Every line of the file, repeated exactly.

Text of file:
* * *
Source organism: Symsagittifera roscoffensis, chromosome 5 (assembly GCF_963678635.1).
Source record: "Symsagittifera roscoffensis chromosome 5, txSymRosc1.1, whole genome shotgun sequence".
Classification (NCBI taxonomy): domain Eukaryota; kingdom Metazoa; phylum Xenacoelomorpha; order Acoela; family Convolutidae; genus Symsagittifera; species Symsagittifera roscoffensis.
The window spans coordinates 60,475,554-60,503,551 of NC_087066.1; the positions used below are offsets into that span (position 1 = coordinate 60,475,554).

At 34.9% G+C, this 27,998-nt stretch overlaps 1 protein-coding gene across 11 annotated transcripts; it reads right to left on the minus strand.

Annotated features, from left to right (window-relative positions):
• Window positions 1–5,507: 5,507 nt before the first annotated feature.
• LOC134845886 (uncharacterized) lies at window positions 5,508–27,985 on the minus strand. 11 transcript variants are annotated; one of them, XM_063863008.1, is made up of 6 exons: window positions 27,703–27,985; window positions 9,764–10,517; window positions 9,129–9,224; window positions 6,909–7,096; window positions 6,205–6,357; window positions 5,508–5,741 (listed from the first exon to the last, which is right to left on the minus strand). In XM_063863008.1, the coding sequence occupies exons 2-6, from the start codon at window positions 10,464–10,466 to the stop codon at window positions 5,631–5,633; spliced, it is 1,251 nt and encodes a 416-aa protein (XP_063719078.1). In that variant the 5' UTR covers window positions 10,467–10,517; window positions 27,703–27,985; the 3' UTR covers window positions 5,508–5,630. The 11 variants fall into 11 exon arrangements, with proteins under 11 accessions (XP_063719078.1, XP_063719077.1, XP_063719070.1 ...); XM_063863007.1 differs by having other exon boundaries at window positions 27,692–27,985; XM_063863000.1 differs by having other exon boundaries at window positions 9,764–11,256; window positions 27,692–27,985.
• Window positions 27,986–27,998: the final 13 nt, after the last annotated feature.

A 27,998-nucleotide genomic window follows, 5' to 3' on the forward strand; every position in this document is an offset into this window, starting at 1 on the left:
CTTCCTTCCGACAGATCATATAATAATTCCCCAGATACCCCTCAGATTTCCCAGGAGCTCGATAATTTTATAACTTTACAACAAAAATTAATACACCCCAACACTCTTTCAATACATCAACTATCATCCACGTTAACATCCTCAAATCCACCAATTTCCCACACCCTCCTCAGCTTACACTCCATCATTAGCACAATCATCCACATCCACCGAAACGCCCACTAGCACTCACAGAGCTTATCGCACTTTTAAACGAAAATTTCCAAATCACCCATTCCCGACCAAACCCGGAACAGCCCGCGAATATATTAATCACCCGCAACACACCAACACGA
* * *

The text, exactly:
Source organism: Symsagittifera roscoffensis, chromosome 5 (assembly GCF_963678635.1).
Source record: "Symsagittifera roscoffensis chromosome 5, txSymRosc1.1, whole genome shotgun sequence".
Classification (NCBI taxonomy): domain Eukaryota; kingdom Metazoa; phylum Xenacoelomorpha; order Acoela; family Convolutidae; genus Symsagittifera; species Symsagittifera roscoffensis.
The window spans coordinates 60,475,554-60,503,551 of NC_087066.1; the positions used below are offsets into that span (position 1 = coordinate 60,475,554).

At 34.9% G+C, this 27,998-nt stretch overlaps 1 protein-coding gene across 11 annotated transcripts; it reads right to left on the minus strand.

Annotated features, from left to right (window-relative positions):
• Window positions 1–5,507: 5,507 nt before the first annotated feature.
• LOC134845886 (uncharacterized) lies at window positions 5,508–27,985 on the minus strand. 11 transcript variants are annotated; one of them, XM_063863008.1, is made up of 6 exons: window positions 27,703–27,985; window positions 9,764–10,517; window positions 9,129–9,224; window positions 6,909–7,096; window positions 6,205–6,357; window positions 5,508–5,741 (listed from the first exon to the last, which is right to left on the minus strand). In XM_063863008.1, the coding sequence occupies exons 2-6, from the start codon at window positions 10,464–10,466 to the stop codon at window positions 5,631–5,633; spliced, it is 1,251 nt and encodes a 416-aa protein (XP_063719078.1). In that variant the 5' UTR covers window positions 10,467–10,517; window positions 27,703–27,985; the 3' UTR covers window positions 5,508–5,630. The 11 variants fall into 11 exon arrangements, with proteins under 11 accessions (XP_063719078.1, XP_063719077.1, XP_063719070.1 ...); XM_063863007.1 differs by having other exon boundaries at window positions 27,692–27,985; XM_063863000.1 differs by having other exon boundaries at window positions 9,764–11,256; window positions 27,692–27,985.
• Window positions 27,986–27,998: the final 13 nt, after the last annotated feature.

A 27,998-nucleotide genomic window follows, 5' to 3' on the forward strand; every position in this document is an offset into this window, starting at 1 on the left:
CTTCCTTCCGACAGATCATATAATAATTCCCCAGATACCCCTCAGATTTCCCAGGAGCTCGATAATTTTATAACTTTACAACAAAAATTAATACACCCCAACACTCTTTCAATACATCAACTATCATCCACGTTAACATCCTCAAATCCACCAATTTCCCACACCCTCCTCAGCTTACACTCCATCATTAGCACAATCATCCACATCCACCGAAACGCCCACTAGCACTCACAGAGCTTATCGCACTTTTAAACGAAAATTTCCAAATCACCCATTCCCGACCAAACCCGGAACAGCCCGCGAATATATTAATCACCCGCAACACACCAACACGA